October 9, 2000
After seven years of being chained to the care of an old house, four cats, four chickens and a dog; after four years of writing, editing, webmastering day/week/month in and out, Swans has packed up its laptop and hit the road for a two-week New England/New York tour. We are reporting live from Oneonta, New York near Cooperstown, namesake of James Fenimore Cooper (The last of the Mohicans) and most famous for the Baseball Hall of Fame. We should add that visiting dear friends is the reason we are here.
The road trip started in Boston and took us 823 miles through Maine, New Hampshire, Vermont and New York. Two-lane roads through the country and small villages were dotted with campaign signs for local candidates as well as one presidential team: Bush/Cheney. Two signs were spotted for Nader, and none for Gore/Lieberman. Whether this means we are travelling through Bush country or that Gore is a shoe-in remains to be seen. Lazio dominates Hillary, though this morning's debate shows that Hillary is clearly the more polished, the more senatorial of the two. She just needs to work on the accent.
The trip through Maine was anchored around a visit to Castine, a gorgeous coastal town, quiet and inviting. While exploring the map, we spotted "Swans Island" off the tip of Bass Harbor, and the rest is obvious. A 45-minute ferry ride led us to a small island with 400 inhabitants ranging from the struggling lobster fishermen to the vacationing Rockefellers and Cabot Lodges in their secluded estates. No, we will not relocate Swans' headquarters to its namesake but if the opportunity arose we would gladly spend two or three months there, in isolation, writing, reading and thinking. Perhaps the Rockefellers or the Cabot Lodges could oblige our wish.
Fall color is in full bloom and the countryside is like an impressionist painting on fire. The hues of red, yellow, gold, orange and purple create a poetic palette, a fiery show that should become a must-see for all.
Highly variable and more closely related to winter than to fall. In a matter of days we've gone from the high 70's, to rain, wind and cold. Today it is snowing. The weather is a constant topic of conversation; staying warm and preparing for winter are fundamental activities. (It's easy to dismiss the presidential election and world affairs when one is freezing.) Here one tracks the rise and fall of the temperature as one might track the stock market. A few degrees rise makes you feel like you're a real winner! We look forward with great anticipation to the morning when the thermostat is raised from 58 to 68, and to 5 o'clock in the evening, when the wood-burning stove is lit. One native and one transplant Californianů.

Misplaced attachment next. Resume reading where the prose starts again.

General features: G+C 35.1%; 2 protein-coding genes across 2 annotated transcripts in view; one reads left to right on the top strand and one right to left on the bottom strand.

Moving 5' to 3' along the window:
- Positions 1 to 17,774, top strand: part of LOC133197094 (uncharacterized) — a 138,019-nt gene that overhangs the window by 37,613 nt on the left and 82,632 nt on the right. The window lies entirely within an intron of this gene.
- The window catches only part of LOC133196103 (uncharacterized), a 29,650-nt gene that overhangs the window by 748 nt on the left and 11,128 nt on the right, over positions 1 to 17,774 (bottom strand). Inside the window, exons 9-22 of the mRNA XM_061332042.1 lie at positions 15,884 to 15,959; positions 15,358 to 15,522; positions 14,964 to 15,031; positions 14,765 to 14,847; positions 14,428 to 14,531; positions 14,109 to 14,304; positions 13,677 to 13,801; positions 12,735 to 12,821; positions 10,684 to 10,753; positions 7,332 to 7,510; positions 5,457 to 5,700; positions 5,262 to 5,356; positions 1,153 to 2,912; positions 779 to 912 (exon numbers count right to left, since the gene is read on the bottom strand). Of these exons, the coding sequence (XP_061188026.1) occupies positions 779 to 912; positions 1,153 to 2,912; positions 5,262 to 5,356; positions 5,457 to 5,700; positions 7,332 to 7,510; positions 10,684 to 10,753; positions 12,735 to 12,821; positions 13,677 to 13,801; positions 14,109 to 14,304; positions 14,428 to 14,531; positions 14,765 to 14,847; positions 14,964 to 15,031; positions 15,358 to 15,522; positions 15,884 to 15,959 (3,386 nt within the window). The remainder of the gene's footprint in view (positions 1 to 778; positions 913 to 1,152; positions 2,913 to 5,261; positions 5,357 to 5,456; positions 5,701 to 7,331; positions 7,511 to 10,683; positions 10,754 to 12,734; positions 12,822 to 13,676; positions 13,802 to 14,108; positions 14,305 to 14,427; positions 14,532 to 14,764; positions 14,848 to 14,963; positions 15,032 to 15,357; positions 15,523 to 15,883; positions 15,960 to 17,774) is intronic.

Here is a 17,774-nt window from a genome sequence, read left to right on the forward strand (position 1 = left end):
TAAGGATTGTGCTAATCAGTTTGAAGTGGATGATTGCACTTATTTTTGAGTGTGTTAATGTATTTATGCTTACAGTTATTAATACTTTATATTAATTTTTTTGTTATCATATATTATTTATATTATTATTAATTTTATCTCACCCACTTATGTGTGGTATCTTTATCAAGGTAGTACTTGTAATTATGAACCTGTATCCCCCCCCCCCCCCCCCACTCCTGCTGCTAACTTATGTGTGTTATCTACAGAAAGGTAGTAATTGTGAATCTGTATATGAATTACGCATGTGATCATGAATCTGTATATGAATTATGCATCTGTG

Local Politics Update
Here is an excerpt from a letter to the editor of the local paper, published October 6:
"I really can't understand with all the wonderful things that are accomplished in our great country, how come someone can't figure out how to get the miserable dark bloody veins out of the chicken in the stores. By the time I get that out I don't want what is left. I used to love chicken. But now, after this procedure, it is hard to like it. In the olden days, it was such a treat, chicken every Sunday. Saturday evening, my dad would catch a couple of chickens, chop off their heads and let them thrash around in the grass for a while. Then, my brothers and I would find themů." I'll spare you the rest.
While we were here, we thought we might send a letter to the editor, perhaps a piece from Swans, just to spread the word. However, we concluded that while this may be chicken country, it is definitely NOT Swans' country!
A Simpler Life
If you pass through Oneonta and want good bread, stop at the top of Kelly Corners Road and ask for Frank. For the best seafood bisque, visit the Tunnicliff in Cooperstown. For fresh milk, go to Bud's farm in Pierstown. He'll make you clean the barn first, but it's worth it. Wild turkeys, deer and coyotes roam and geese fill the air morning and evening. No New York Times, no television and no traffic. The silence can be deafening. Were it not for the weather, the area could be construed as heaven on earth. Our tour will continue in Manhattan and conclude in Chicago, slowly taking us from a simpler life back to the totally different reality of Silicon Valley in a matter of hours.
Resources on the War in Yugoslavia and its Aftermath
Articles Published on Swans Regarding the War in Yugoslavia and its Aftermath